So, in thanking those who kept me from jumping off a ledge during this show (I'm actually surprised at myself; I was very calm the whole time!)I want to recommend these wonderful people:

If you are looking for some fantastic glass beads, Nikki Thornberg is your woman! She is totally awesome!

If you want to try some chain maille, Spyder will help you out with her great DVDs and rings. Her booth partner from Blue Budha Boutique will too! (Forgive Spyder in the pic... she's just very excited about her Wubbies!{New pliers})

Joan Tucker from Off Center makes beautiful ceramic pendants, especially porcelain baskets for your beady flowers, and she has a big heart. (Joan's on the right. I don't remember the other young lady's name, but she was sitting in for artist Marsha Neal who had just had a baby! How cool is that?)

Sarah Tippet is another great glass artist. She has way cool glass donuts and puzzle pieces. (Stole one of the latter for myself!)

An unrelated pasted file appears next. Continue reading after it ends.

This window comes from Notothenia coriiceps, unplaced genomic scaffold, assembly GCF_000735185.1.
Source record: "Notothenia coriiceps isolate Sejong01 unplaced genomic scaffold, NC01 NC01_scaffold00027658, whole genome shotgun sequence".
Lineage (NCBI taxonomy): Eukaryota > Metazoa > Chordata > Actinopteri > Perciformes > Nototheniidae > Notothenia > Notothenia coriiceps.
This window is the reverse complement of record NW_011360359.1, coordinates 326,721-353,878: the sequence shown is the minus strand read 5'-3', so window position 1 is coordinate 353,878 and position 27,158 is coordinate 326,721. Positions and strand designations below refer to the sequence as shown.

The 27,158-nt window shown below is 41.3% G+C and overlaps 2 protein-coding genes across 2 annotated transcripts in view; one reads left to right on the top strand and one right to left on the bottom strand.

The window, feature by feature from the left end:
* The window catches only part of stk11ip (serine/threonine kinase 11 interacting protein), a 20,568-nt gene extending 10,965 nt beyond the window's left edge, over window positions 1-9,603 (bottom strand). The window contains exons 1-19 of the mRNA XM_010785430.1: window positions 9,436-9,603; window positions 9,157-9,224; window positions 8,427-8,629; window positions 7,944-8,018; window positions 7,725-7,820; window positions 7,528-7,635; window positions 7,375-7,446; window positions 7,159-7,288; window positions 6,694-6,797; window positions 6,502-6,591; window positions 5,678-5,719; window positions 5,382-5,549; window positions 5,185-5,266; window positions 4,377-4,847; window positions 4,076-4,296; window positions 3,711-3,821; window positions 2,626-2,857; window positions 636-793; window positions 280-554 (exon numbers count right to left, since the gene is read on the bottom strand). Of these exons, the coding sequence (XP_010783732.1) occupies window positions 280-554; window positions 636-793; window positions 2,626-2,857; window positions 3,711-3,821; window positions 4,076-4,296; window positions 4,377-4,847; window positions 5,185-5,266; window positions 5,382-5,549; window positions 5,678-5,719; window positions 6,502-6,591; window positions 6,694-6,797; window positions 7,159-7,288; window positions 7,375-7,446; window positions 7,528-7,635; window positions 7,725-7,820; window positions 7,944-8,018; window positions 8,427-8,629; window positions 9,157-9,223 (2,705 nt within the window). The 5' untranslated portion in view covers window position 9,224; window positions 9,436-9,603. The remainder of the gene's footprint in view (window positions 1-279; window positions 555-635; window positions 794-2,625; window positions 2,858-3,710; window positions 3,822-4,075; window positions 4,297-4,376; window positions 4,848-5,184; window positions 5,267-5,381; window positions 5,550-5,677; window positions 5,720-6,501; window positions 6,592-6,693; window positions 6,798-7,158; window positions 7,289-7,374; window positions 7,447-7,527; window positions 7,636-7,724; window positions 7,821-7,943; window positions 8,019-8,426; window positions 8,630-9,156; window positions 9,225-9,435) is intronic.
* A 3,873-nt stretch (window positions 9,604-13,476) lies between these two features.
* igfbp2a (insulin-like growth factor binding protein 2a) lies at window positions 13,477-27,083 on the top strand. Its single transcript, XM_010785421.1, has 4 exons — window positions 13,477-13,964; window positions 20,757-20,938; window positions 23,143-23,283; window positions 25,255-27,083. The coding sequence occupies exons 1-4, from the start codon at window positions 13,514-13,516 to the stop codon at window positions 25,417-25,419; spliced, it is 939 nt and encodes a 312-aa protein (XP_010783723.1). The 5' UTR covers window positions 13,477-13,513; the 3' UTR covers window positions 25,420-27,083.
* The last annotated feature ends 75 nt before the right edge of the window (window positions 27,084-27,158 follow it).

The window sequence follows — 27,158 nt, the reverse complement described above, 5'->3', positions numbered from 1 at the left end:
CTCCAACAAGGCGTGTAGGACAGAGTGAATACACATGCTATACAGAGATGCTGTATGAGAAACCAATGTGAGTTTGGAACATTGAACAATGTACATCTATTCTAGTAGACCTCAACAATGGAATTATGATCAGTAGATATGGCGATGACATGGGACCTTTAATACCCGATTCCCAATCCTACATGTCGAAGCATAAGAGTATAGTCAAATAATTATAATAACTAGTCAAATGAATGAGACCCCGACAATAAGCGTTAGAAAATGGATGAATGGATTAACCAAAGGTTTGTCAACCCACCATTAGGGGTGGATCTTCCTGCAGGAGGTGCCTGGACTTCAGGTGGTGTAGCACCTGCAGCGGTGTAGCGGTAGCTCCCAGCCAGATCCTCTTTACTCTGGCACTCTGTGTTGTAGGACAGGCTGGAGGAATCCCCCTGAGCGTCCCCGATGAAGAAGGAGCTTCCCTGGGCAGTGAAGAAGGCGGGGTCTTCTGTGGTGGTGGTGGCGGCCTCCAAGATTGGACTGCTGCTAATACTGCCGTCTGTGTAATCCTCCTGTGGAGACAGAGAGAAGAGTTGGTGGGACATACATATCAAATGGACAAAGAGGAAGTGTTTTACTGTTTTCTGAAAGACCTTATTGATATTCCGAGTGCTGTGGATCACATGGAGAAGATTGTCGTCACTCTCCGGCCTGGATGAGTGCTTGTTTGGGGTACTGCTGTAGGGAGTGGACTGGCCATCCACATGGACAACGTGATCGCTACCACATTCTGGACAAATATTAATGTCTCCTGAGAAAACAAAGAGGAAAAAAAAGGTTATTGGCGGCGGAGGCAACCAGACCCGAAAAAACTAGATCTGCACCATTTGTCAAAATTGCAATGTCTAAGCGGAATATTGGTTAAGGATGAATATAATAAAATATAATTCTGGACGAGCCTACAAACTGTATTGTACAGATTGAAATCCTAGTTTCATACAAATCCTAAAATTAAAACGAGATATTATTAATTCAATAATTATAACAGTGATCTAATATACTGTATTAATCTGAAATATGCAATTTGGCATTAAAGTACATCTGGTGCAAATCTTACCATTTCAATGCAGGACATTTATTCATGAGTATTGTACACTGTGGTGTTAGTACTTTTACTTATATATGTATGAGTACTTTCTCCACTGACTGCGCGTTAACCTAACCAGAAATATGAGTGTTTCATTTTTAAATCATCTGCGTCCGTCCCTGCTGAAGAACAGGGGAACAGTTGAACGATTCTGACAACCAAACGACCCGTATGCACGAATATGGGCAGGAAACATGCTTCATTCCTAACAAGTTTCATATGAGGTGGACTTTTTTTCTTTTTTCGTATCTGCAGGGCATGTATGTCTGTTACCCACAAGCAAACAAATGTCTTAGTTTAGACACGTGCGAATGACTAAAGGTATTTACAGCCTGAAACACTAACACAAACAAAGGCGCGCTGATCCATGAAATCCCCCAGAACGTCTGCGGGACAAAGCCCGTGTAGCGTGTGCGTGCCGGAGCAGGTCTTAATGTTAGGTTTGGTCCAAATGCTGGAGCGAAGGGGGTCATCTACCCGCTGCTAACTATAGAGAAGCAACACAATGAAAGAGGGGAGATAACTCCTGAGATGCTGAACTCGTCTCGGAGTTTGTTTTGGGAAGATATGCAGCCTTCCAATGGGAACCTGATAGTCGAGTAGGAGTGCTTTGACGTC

And Holly Gage is one incredible metal clay artist. I work a bit in metal clay, and I still swear that one of her pendants was fabricated...

Running a bead store isn't easy. It's even harder if it's on the road, AND you teach classes to boot! I was very envious of Kim St. Jean's students as I listened to her talk to them about cold connections. I wanna take a class from her. Extremely nice and supportive people!

I also met people from the great Beads of Clay group that I didn't think to take their picture, or just don't have room for here. What a great group of people! (I hope you're feeling better Lisa... you are awesome!)

So, in the end, I think, an invaluable experience. I might choke on a lot of water, but I guess I'll survive if I continue to just jump right in the pool. I might want to make sure it's not snowing first, though.

Design by Duane Miles, beaded by Kerry